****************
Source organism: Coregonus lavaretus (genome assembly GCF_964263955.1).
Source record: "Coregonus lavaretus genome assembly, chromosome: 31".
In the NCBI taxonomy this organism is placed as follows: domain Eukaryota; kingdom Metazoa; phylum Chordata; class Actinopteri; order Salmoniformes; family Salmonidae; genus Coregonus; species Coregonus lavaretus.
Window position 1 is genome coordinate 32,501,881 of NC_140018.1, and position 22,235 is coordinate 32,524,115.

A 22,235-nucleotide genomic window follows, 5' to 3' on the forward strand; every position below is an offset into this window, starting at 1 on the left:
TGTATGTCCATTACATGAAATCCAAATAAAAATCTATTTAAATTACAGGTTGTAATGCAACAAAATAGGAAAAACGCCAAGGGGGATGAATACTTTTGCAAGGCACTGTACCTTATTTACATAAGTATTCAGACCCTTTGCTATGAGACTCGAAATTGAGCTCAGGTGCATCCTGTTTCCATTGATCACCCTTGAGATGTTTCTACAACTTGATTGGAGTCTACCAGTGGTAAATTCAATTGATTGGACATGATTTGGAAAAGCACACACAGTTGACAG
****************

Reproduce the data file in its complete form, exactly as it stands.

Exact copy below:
Source organism: Coregonus lavaretus (genome assembly GCF_964263955.1).
Source record: "Coregonus lavaretus genome assembly, chromosome: 31".
In the NCBI taxonomy this organism is placed as follows: domain Eukaryota; kingdom Metazoa; phylum Chordata; class Actinopteri; order Salmoniformes; family Salmonidae; genus Coregonus; species Coregonus lavaretus.
Window position 1 is genome coordinate 32,501,881 of NC_140018.1, and position 22,235 is coordinate 32,524,115.

A 22,235-nucleotide genomic window follows, 5' to 3' on the forward strand; every position below is an offset into this window, starting at 1 on the left:
TGTATGTCCATTACATGAAATCCAAATAAAAATCTATTTAAATTACAGGTTGTAATGCAACAAAATAGGAAAAACGCCAAGGGGGATGAATACTTTTGCAAGGCACTGTACCTTATTTACATAAGTATTCAGACCCTTTGCTATGAGACTCGAAATTGAGCTCAGGTGCATCCTGTTTCCATTGATCACCCTTGAGATGTTTCTACAACTTGATTGGAGTCTACCAGTGGTAAATTCAATTGATTGGACATGATTTGGAAAAGCACACACAGTTGACAG